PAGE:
Monday, September 18, 2017

ARCHITECT FURNITURE: Ouch

Chair designed by Frank Lloyd Wright for the dining room
of the Frderick C. Robie house, Chicago (1909):
Sit up straight, or else.
In a rare moment of humility, Frank Lloyd Wright once conceded:  “I’d hate to admit how many black-and-blue marks I’ve gotten from sitting in my own furniture.”  Wright’s horrific chair designs, with their bolt-upright backs and sharp edges, seem more suited to a medieval torture chamber than to his brilliant and airy interiors.

Wright isn’t alone, however. Modern architects in general are notorious for their dreadful furniture designs. If you’ve ever sat in one of Marcel Breuers’s famed Wassily armchairs—designed in 1926 and still considered a paragon of Modernist style—you’ll know what I’m talking about. Stark and striking to look at, all leather straps and chrome tubing, it’s nonetheless a trial to sit down in.

Wassily chair: Like it or not,
you're going downhill.
Unlike an ordinary chair, which allows the sitter to change positions as comfort or etiquette dictates, there’s only one way to sit in a Wassily chair: the way the architect intended. It’s impossible to sit attentively at the front edge of the seat, for example—the slippery leather is so steeply raked that one inevitably slides back down into the chair. Once there, the razor-strop-like back and seat soon begin to dig uncomfortably into the skin. A few minutes of sitting quickly make it clear that appearance, not comfort, was Breuer’s primary concern.

An even more renowned piece of architect-designed furniture is Ludwig Mies van der Rohe’s Barcelona chair of 1929. To this day, it’s an expensive fixture in every snooty furniture outlet. But as lovely as it is to look at, it’s a sad excuse for a seat. The huge, gridded cushions don’t conform to one’s back or gluteus maximus; in fact, the slumping curve of the backrest opposes that of a normal spine. It’s just the seat to offer to guests whom you don’t want sticking around.  

Chair created by Ludwig Mies van der Rohe
for the German Pavilion at the
International Exposition in Barcelona, 1929.
Comfortable—if you're built like Gumby.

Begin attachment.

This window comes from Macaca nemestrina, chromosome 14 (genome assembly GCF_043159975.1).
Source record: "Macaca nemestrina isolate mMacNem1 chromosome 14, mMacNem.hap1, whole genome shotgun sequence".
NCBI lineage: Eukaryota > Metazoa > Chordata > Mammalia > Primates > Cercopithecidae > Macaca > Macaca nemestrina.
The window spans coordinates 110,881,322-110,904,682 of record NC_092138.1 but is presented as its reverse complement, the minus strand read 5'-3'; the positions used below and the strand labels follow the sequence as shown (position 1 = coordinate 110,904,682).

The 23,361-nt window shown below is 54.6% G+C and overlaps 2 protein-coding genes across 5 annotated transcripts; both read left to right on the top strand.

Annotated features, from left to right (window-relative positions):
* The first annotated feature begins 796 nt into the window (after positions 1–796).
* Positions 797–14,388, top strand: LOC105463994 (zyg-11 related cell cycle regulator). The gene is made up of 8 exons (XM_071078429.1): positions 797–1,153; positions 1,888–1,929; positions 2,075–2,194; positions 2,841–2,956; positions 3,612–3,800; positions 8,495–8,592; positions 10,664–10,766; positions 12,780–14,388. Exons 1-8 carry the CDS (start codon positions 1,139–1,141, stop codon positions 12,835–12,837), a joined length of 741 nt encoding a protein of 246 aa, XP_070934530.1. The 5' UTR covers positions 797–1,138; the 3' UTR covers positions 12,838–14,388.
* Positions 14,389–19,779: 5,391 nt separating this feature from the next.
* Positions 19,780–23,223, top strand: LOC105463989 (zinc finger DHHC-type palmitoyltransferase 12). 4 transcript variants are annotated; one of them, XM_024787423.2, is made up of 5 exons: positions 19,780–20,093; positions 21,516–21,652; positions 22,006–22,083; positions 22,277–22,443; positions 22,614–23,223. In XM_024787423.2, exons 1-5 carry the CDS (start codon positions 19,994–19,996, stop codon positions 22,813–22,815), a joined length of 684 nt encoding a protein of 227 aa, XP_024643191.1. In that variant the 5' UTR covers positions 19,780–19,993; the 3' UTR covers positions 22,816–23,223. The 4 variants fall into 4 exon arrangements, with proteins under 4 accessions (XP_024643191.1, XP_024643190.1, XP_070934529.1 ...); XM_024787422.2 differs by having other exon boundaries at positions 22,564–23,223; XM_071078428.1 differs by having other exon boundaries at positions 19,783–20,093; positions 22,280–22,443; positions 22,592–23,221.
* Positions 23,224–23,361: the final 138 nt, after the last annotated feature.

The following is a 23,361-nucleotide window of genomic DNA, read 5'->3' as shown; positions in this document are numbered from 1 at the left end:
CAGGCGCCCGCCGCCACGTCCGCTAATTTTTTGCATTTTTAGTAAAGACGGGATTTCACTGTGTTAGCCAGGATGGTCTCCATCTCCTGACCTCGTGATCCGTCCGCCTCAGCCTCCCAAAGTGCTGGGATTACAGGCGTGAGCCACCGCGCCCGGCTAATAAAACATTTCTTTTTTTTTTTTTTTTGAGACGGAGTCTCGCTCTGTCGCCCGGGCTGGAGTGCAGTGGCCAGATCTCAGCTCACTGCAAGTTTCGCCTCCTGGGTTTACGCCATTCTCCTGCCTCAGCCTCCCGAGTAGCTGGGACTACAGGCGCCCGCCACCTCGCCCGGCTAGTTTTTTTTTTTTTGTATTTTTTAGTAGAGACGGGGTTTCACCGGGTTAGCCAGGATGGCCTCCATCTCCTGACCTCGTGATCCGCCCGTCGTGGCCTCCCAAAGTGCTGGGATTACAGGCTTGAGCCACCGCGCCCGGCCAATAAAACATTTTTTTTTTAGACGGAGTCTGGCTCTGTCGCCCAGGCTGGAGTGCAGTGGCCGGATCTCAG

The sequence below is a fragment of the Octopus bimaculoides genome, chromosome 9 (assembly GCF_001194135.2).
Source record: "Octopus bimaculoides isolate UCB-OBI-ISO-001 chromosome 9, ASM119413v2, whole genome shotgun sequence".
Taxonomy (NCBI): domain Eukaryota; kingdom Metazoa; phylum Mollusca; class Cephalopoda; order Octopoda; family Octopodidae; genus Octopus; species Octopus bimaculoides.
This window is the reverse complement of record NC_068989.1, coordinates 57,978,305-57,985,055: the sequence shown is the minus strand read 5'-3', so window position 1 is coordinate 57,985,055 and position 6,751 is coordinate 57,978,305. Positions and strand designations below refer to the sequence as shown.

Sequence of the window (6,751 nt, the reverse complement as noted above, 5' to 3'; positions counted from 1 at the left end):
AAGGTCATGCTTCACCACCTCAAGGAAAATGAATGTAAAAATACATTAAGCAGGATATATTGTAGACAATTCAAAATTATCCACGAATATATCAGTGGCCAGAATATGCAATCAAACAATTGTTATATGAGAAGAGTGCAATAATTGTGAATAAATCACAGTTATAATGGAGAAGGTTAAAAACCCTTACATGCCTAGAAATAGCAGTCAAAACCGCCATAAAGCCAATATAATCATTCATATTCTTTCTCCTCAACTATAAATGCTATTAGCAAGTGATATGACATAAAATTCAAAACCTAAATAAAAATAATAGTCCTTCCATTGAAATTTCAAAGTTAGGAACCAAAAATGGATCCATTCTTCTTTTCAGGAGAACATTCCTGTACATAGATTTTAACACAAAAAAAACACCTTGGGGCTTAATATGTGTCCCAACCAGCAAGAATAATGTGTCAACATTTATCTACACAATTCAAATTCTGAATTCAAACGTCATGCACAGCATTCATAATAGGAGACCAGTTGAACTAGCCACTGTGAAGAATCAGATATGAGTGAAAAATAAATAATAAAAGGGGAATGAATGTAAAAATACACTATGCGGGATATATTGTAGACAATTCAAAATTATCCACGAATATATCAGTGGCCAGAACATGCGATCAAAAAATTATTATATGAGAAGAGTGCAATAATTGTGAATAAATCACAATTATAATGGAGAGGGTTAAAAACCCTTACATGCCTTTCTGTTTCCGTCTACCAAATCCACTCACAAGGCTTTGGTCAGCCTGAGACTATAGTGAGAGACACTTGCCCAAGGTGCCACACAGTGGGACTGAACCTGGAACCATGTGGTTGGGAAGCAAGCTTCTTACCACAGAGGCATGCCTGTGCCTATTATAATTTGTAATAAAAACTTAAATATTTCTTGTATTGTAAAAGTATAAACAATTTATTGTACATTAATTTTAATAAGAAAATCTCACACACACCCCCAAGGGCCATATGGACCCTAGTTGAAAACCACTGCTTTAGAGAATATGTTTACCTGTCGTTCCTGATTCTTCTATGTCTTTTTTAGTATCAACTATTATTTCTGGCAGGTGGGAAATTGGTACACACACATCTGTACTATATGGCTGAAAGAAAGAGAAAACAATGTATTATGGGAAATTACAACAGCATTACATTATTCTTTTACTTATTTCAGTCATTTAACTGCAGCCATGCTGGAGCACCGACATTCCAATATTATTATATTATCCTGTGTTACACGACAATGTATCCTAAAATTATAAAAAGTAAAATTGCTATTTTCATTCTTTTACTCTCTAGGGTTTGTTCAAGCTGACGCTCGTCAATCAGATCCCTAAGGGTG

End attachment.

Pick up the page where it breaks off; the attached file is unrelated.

The architect Philip Johnson nevertheless adored Barcelona chairs, and made them a centerpiece in the living room of his famous glass-box house of 1950. In their defense, he opined: “I think that comfort is a function of whether a chair is good-looking or not.” In other words, anyone with taste would like them just fine.    

It’s ironic that the Modernists, who were always trumpeting functionalism, were the worst transgressors in the dreadful-furniture department. Modernist chairs might have been stunning works of art, but as objects intended for comfortable seating, they were often less functional than the most ormolu-encrusted chair of Louis XIV.

The standard metal folding chair: More comfortable
than any of the above—and not designed by an architect.
If you're interested, look up "Nathaniel Alexander".
What makes contemporary architects so hopeless at designing furniture? I think it’s the same thing that makes many of them bad at designing people-friendly buildings: an overriding concern with radical style at the expense of function and comfort. Too many architects are terrified to do something that might be construed as traditional or evolutionary, and so are willing to abandon what centuries of history has taught them about humankind for the sake of newness and novelty.

No amount of well-meaning theory or rationalization will change people’s natural habits, however.  If you like to sit on a chair sideways, or slumped down, or with your legs crossed, for example, you’re more likely to choose a chair that accommodates you than you are to adjust your behavior. Still, architects seem ever-hopeful that the power of their ideas can change the way people behave. And hey—sit up straight when you’re reading this.




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